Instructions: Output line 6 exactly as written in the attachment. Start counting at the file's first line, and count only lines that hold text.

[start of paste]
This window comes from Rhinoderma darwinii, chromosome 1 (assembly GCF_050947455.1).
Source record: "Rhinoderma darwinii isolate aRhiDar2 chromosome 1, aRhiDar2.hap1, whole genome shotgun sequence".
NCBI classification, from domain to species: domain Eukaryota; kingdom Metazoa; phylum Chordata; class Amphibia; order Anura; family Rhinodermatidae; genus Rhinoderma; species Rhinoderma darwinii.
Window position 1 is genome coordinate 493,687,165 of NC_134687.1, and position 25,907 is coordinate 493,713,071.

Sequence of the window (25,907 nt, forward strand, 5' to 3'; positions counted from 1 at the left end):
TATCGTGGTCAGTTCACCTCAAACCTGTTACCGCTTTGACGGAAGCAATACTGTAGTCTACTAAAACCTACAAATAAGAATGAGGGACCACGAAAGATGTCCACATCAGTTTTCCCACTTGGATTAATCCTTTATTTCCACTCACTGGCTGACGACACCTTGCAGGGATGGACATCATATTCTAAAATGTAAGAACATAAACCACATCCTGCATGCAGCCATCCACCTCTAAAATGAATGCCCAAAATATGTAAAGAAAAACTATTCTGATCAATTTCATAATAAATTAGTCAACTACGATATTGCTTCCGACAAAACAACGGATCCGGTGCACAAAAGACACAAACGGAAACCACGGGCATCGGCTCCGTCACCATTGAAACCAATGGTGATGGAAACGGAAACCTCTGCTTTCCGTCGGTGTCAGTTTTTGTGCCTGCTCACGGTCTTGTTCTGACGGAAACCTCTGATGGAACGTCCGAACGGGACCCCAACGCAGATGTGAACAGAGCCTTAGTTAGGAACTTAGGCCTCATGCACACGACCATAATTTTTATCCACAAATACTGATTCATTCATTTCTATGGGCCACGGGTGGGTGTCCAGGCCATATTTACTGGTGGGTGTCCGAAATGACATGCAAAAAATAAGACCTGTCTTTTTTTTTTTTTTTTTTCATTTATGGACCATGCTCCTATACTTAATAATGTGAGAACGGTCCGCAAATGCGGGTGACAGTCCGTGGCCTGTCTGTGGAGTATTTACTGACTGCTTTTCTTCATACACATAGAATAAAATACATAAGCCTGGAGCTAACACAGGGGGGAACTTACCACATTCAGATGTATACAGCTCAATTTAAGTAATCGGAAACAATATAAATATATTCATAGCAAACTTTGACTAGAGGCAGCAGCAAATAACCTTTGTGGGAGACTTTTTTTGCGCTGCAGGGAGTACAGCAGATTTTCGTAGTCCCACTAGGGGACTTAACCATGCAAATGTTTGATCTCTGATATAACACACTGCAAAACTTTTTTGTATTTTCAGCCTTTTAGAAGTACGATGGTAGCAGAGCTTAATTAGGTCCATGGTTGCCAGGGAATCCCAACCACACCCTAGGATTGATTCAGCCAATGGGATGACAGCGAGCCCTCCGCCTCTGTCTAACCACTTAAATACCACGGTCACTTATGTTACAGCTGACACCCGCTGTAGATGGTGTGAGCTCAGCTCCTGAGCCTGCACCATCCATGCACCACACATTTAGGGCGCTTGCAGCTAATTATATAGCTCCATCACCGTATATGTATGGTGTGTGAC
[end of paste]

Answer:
TATCGTGGTCAGTTCACCTCAAACCTGTTACCGCTTTGACGGAAGCAATACTGTAGTCTACTAAAACCTACAAATAAGAATGAGGGACCACGAAAGATGTCCACATCAGTTTTCCCACTTGGATTAATCCTTTATTTCCACTCACTGGCTGACGACACCTTGCAGGGATGGACATCATATTCTAAAATGTAAGAACATAAACCACATCCTGCATGCAGCCATCCACCTCTAAAATGAATGCCCAAAATATGTAAAGAAAAACTATTCTGATCAATTTCATAATAAATTAGTCAACTACGATATTGCTTCCGACAAAACAACGGATCCGGTGCACAAAAGACACAAACGGAAACCACGGGCATCGGCTCCGTCACCATTGAAACCAATGGTGATGGAAACGGAAACCTCTGCTTTCCGTCGGTGTCAGTTTTTGTGCCTGCTCACGGTCTTGTTCTGACGGAAACCTCTGATGGAACGTCCGAACGGGACCCCAACGCAGATGTGAACAGAGCCTTAGTTAGGAACTTAGGCCTCATGCACACGACCATAATTTTTATCCACAAATACTGATTCATTCATTTCTATGGGCCACGGGTGGGTGTCCAGGCCATATTTACTGGTGGGTGTCCGAAATGACATGCAAAAAATAAGACCTGTCTTTTTTTTTTTTTTTTTTCATTTATGGACCATGCTCCTATACTTAATAATGTGAGAACGGTCCGCAAATGCGGGTGACAGTCCGTGGCCTGTCTGTGGAGTATTTACTGACTGCTTTTCTTCATACACATAGAATAAAATACATAAGCCTGGAGCTAACACAGGGGGGAACTTACCACATTCAGATGTATACAGCTCAATTTAAGTAATCGGAAACAATATAAATATATTCATAGCAAACTTTGACTAGAGGCAGCAGCAAATAACCTTTGTGGGAGACTTTTTTTGCGCTGCAGGGAGTACAGCAGATTTTCGTAGTCCCACTAGGGGACTTAACCATGCAAATGTTTGATCTCTGATATAACACACTGCAAAACTTTTTTGTATTTTCAGCCTTTTAGAAGTACGATGGTAGCAGAGCTTAATTAGGTCCATGGTTGCCAGGGAATCCCAACCACACCCTAGGATTGATTCAGCCAATGGGATGACAGCGAGCCCTCCGCCTCTGTCTAACCACTTAAATACCACGGTCACTTATGTTACAGCTGACACCCGCTGTAGATGGTGTGAGCTCAGCTCCTGAGCCTGCACCATCCATGCACCACACATTTAGGGCGCTTGCAGCTAATTATATAGCTCCATCACCGTATATGTATGGTGTGTGAC